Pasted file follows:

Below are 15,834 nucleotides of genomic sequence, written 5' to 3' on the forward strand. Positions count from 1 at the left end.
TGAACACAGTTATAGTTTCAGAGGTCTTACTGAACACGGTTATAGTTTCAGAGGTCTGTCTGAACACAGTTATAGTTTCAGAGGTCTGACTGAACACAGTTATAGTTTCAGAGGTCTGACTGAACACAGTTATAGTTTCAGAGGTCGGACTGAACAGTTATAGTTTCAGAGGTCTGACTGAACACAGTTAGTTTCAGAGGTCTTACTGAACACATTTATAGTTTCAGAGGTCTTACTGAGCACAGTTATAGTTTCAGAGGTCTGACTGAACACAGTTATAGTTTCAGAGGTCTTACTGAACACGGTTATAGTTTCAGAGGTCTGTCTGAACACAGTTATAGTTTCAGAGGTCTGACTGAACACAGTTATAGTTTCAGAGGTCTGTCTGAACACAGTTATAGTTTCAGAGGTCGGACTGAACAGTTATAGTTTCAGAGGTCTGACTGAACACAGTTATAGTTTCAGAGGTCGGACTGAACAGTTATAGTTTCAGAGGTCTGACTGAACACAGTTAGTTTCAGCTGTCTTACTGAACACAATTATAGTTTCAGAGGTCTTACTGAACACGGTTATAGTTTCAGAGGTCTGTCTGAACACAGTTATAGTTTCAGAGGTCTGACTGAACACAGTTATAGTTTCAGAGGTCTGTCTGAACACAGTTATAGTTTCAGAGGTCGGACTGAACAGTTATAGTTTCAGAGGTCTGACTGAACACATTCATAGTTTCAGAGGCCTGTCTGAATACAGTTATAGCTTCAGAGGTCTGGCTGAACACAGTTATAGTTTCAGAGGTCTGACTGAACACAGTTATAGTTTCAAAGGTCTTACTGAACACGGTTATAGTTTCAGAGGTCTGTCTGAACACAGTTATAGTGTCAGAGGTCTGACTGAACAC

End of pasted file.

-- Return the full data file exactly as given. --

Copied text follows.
Below are 15,834 nucleotides of genomic sequence, written 5' to 3' on the forward strand. Positions count from 1 at the left end.
TGAACACAGTTATAGTTTCAGAGGTCTTACTGAACACGGTTATAGTTTCAGAGGTCTGTCTGAACACAGTTATAGTTTCAGAGGTCTGACTGAACACAGTTATAGTTTCAGAGGTCTGACTGAACACAGTTATAGTTTCAGAGGTCGGACTGAACAGTTATAGTTTCAGAGGTCTGACTGAACACAGTTAGTTTCAGAGGTCTTACTGAACACATTTATAGTTTCAGAGGTCTTACTGAGCACAGTTATAGTTTCAGAGGTCTGACTGAACACAGTTATAGTTTCAGAGGTCTTACTGAACACGGTTATAGTTTCAGAGGTCTGTCTGAACACAGTTATAGTTTCAGAGGTCTGACTGAACACAGTTATAGTTTCAGAGGTCTGTCTGAACACAGTTATAGTTTCAGAGGTCGGACTGAACAGTTATAGTTTCAGAGGTCTGACTGAACACAGTTATAGTTTCAGAGGTCGGACTGAACAGTTATAGTTTCAGAGGTCTGACTGAACACAGTTAGTTTCAGCTGTCTTACTGAACACAATTATAGTTTCAGAGGTCTTACTGAACACGGTTATAGTTTCAGAGGTCTGTCTGAACACAGTTATAGTTTCAGAGGTCTGACTGAACACAGTTATAGTTTCAGAGGTCTGTCTGAACACAGTTATAGTTTCAGAGGTCGGACTGAACAGTTATAGTTTCAGAGGTCTGACTGAACACATTCATAGTTTCAGAGGCCTGTCTGAATACAGTTATAGCTTCAGAGGTCTGGCTGAACACAGTTATAGTTTCAGAGGTCTGACTGAACACAGTTATAGTTTCAAAGGTCTTACTGAACACGGTTATAGTTTCAGAGGTCTGTCTGAACACAGTTATAGTGTCAGAGGTCTGACTGAACAC